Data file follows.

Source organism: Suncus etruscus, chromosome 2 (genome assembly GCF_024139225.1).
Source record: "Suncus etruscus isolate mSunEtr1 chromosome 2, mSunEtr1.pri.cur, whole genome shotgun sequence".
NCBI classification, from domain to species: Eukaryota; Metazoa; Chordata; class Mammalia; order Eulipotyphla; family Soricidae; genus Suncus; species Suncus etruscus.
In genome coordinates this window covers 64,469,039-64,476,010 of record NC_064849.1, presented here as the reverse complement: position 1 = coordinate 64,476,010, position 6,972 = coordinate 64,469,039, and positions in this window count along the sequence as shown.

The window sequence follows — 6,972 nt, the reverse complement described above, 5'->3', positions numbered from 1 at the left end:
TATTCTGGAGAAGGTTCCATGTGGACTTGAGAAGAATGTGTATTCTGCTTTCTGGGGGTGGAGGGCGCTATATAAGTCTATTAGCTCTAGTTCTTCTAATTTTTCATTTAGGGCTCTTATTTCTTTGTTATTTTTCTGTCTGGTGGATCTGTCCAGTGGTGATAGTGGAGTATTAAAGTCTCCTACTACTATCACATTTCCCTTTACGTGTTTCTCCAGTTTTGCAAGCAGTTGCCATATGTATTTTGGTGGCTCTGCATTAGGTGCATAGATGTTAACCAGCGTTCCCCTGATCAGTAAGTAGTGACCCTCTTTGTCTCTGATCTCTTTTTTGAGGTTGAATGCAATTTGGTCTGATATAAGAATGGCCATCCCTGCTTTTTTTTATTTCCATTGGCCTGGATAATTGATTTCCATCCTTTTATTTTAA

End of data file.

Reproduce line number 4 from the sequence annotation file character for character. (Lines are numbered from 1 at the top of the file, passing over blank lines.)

In genome coordinates this window covers 64,469,039-64,476,010 of record NC_064849.1, presented here as the reverse complement: position 1 = coordinate 64,476,010, position 6,972 = coordinate 64,469,039, and positions in this window count along the sequence as shown.